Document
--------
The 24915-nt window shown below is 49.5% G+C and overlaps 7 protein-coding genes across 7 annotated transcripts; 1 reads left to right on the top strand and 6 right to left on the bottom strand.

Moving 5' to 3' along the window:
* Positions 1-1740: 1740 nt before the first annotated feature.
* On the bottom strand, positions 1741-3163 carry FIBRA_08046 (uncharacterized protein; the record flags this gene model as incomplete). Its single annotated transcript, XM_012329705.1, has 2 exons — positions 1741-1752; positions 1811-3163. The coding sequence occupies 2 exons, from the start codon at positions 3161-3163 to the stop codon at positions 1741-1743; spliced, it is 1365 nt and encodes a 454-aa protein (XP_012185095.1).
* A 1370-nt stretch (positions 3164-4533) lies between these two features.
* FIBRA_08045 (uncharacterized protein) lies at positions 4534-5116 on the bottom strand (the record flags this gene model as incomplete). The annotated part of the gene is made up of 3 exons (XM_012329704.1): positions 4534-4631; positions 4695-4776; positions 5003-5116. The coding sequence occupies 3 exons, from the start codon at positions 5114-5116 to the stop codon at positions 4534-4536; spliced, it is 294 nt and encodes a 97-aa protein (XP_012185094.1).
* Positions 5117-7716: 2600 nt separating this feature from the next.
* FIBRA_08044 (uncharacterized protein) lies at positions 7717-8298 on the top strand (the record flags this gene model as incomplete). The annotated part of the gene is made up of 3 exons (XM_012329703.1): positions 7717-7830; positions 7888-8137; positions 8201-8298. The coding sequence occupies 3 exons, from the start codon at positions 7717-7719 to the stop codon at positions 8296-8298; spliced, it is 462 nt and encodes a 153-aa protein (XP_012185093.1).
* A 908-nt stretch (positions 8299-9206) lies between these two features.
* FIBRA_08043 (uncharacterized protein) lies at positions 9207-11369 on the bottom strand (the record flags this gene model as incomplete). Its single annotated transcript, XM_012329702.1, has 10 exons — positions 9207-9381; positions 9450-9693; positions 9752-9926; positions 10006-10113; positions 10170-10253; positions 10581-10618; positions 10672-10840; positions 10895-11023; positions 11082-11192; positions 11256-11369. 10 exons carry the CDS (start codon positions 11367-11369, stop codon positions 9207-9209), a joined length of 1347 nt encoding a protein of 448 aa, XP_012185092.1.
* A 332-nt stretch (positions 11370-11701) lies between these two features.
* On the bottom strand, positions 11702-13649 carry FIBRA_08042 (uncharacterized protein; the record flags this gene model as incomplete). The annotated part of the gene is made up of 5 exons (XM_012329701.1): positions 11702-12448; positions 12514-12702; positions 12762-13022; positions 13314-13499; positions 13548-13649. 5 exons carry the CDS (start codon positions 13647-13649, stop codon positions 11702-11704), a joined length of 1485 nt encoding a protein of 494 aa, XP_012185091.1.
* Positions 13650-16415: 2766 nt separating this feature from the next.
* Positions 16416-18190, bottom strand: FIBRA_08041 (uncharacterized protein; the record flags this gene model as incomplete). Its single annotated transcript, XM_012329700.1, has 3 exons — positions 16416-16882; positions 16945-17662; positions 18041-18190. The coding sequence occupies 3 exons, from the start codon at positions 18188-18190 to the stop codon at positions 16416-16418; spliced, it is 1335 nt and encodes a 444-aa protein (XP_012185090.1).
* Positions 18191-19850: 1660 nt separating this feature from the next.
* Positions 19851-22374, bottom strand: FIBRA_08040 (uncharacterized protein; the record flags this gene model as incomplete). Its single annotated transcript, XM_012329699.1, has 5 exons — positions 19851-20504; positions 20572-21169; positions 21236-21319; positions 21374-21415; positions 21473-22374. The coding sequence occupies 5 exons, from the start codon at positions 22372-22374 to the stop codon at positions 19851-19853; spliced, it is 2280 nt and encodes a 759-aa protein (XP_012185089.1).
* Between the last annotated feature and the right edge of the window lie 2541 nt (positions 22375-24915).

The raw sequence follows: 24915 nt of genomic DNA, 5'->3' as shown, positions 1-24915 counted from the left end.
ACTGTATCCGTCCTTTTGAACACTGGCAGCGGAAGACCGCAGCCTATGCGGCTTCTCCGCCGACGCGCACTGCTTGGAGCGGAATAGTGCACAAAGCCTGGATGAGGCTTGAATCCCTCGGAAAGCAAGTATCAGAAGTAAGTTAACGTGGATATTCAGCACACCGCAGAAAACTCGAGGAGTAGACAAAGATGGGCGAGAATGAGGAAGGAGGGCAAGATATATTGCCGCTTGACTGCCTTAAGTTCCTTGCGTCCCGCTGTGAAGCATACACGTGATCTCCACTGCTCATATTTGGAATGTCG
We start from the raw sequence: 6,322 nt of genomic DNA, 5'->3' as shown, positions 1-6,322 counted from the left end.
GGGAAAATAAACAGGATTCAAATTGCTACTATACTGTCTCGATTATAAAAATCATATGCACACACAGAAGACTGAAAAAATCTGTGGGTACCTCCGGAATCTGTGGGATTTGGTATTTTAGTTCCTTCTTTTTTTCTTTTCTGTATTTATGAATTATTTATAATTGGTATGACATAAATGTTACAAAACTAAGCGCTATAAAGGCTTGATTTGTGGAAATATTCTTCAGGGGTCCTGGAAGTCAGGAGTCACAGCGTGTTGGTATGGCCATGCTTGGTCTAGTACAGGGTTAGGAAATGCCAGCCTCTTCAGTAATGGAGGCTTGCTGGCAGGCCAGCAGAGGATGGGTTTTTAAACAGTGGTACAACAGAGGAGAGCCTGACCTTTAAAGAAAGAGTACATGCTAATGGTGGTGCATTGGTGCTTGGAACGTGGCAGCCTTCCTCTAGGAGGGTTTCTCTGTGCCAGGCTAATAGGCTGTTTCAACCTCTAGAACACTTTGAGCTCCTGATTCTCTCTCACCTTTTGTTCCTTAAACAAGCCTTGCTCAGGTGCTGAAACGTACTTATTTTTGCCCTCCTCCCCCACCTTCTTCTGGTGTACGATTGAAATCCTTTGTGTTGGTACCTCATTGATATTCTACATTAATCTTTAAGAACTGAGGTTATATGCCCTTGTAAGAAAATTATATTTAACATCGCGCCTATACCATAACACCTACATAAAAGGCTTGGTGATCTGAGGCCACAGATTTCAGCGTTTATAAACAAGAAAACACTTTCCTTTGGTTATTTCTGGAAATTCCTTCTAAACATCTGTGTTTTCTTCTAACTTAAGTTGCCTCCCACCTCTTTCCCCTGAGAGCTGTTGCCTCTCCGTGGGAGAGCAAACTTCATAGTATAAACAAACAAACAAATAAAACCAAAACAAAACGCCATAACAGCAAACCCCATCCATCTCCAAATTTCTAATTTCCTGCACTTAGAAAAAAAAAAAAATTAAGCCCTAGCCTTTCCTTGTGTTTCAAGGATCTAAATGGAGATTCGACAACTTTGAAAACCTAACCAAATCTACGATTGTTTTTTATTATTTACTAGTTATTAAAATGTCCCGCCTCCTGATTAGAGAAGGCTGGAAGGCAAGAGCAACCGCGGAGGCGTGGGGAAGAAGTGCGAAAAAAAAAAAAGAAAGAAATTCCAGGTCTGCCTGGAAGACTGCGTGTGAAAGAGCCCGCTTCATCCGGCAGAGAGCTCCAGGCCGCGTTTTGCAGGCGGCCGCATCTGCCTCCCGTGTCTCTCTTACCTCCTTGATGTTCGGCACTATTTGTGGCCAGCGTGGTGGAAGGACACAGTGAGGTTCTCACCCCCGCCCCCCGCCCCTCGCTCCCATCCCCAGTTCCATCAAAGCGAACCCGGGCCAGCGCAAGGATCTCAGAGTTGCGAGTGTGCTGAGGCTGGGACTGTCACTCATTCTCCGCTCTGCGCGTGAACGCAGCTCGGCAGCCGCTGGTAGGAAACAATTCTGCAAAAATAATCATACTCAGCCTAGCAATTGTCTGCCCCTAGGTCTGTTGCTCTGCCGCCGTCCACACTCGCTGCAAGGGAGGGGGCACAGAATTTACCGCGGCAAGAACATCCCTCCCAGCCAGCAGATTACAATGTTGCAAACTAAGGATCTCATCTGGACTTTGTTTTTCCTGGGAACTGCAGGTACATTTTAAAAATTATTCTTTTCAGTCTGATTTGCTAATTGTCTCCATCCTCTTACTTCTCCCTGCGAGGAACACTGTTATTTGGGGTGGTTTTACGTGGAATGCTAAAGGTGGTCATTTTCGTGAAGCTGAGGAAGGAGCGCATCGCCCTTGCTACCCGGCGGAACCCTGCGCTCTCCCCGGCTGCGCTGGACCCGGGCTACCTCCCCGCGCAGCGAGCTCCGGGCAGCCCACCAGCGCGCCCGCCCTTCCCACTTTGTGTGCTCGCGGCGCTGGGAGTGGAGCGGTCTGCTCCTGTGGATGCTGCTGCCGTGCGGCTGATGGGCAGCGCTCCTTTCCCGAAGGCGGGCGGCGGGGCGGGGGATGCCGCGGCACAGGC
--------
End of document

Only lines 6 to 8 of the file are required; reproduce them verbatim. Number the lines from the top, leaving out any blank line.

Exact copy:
* FIBRA_08045 (uncharacterized protein) lies at positions 4534-5116 on the bottom strand (the record flags this gene model as incomplete). The annotated part of the gene is made up of 3 exons (XM_012329704.1): positions 4534-4631; positions 4695-4776; positions 5003-5116. The coding sequence occupies 3 exons, from the start codon at positions 5114-5116 to the stop codon at positions 4534-4536; spliced, it is 294 nt and encodes a 97-aa protein (XP_012185094.1).
* Positions 5117-7716: 2600 nt separating this feature from the next.
* FIBRA_08044 (uncharacterized protein) lies at positions 7717-8298 on the top strand (the record flags this gene model as incomplete). The annotated part of the gene is made up of 3 exons (XM_012329703.1): positions 7717-7830; positions 7888-8137; positions 8201-8298. The coding sequence occupies 3 exons, from the start codon at positions 7717-7719 to the stop codon at positions 8296-8298; spliced, it is 462 nt and encodes a 153-aa protein (XP_012185093.1).